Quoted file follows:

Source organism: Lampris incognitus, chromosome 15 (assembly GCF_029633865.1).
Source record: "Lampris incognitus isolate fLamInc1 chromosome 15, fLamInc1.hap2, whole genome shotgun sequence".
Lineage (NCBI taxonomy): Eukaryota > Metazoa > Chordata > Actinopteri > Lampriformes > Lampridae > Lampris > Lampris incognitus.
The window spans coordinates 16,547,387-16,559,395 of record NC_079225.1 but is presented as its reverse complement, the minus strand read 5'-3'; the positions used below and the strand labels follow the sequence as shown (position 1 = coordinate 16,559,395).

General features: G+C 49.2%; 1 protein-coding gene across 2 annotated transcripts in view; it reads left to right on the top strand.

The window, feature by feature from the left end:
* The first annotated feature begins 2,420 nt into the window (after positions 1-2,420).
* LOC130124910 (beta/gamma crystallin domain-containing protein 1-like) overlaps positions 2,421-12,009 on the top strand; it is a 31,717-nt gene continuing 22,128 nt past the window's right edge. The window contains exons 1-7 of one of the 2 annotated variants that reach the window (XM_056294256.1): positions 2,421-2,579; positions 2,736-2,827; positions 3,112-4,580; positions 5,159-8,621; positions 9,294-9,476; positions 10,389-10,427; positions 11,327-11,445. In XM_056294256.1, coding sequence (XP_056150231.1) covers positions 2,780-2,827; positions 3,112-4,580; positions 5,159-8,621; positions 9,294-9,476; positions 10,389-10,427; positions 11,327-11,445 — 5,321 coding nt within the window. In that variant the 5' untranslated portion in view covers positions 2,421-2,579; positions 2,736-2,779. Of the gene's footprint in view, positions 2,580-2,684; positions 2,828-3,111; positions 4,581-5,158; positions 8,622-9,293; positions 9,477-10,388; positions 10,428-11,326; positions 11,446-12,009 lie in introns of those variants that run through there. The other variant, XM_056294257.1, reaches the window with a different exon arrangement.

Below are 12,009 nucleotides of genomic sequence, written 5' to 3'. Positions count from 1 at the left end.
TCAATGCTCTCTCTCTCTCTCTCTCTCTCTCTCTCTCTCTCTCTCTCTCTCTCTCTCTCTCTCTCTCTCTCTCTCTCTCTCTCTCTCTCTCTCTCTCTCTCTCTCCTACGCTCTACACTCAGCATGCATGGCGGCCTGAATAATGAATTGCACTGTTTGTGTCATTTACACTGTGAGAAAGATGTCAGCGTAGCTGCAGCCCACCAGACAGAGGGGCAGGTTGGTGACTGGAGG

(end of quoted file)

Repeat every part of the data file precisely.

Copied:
Source organism: Lampris incognitus, chromosome 15 (assembly GCF_029633865.1).
Source record: "Lampris incognitus isolate fLamInc1 chromosome 15, fLamInc1.hap2, whole genome shotgun sequence".
Lineage (NCBI taxonomy): Eukaryota > Metazoa > Chordata > Actinopteri > Lampriformes > Lampridae > Lampris > Lampris incognitus.
The window spans coordinates 16,547,387-16,559,395 of record NC_079225.1 but is presented as its reverse complement, the minus strand read 5'-3'; the positions used below and the strand labels follow the sequence as shown (position 1 = coordinate 16,559,395).

General features: G+C 49.2%; 1 protein-coding gene across 2 annotated transcripts in view; it reads left to right on the top strand.

The window, feature by feature from the left end:
* The first annotated feature begins 2,420 nt into the window (after positions 1-2,420).
* LOC130124910 (beta/gamma crystallin domain-containing protein 1-like) overlaps positions 2,421-12,009 on the top strand; it is a 31,717-nt gene continuing 22,128 nt past the window's right edge. The window contains exons 1-7 of one of the 2 annotated variants that reach the window (XM_056294256.1): positions 2,421-2,579; positions 2,736-2,827; positions 3,112-4,580; positions 5,159-8,621; positions 9,294-9,476; positions 10,389-10,427; positions 11,327-11,445. In XM_056294256.1, coding sequence (XP_056150231.1) covers positions 2,780-2,827; positions 3,112-4,580; positions 5,159-8,621; positions 9,294-9,476; positions 10,389-10,427; positions 11,327-11,445 — 5,321 coding nt within the window. In that variant the 5' untranslated portion in view covers positions 2,421-2,579; positions 2,736-2,779. Of the gene's footprint in view, positions 2,580-2,684; positions 2,828-3,111; positions 4,581-5,158; positions 8,622-9,293; positions 9,477-10,388; positions 10,428-11,326; positions 11,446-12,009 lie in introns of those variants that run through there. The other variant, XM_056294257.1, reaches the window with a different exon arrangement.

Below are 12,009 nucleotides of genomic sequence, written 5' to 3'. Positions count from 1 at the left end.
TCAATGCTCTCTCTCTCTCTCTCTCTCTCTCTCTCTCTCTCTCTCTCTCTCTCTCTCTCTCTCTCTCTCTCTCTCTCTCTCTCTCTCTCTCTCTCTCTCTCTCTCCTACGCTCTACACTCAGCATGCATGGCGGCCTGAATAATGAATTGCACTGTTTGTGTCATTTACACTGTGAGAAAGATGTCAGCGTAGCTGCAGCCCACCAGACAGAGGGGCAGGTTGGTGACTGGAGG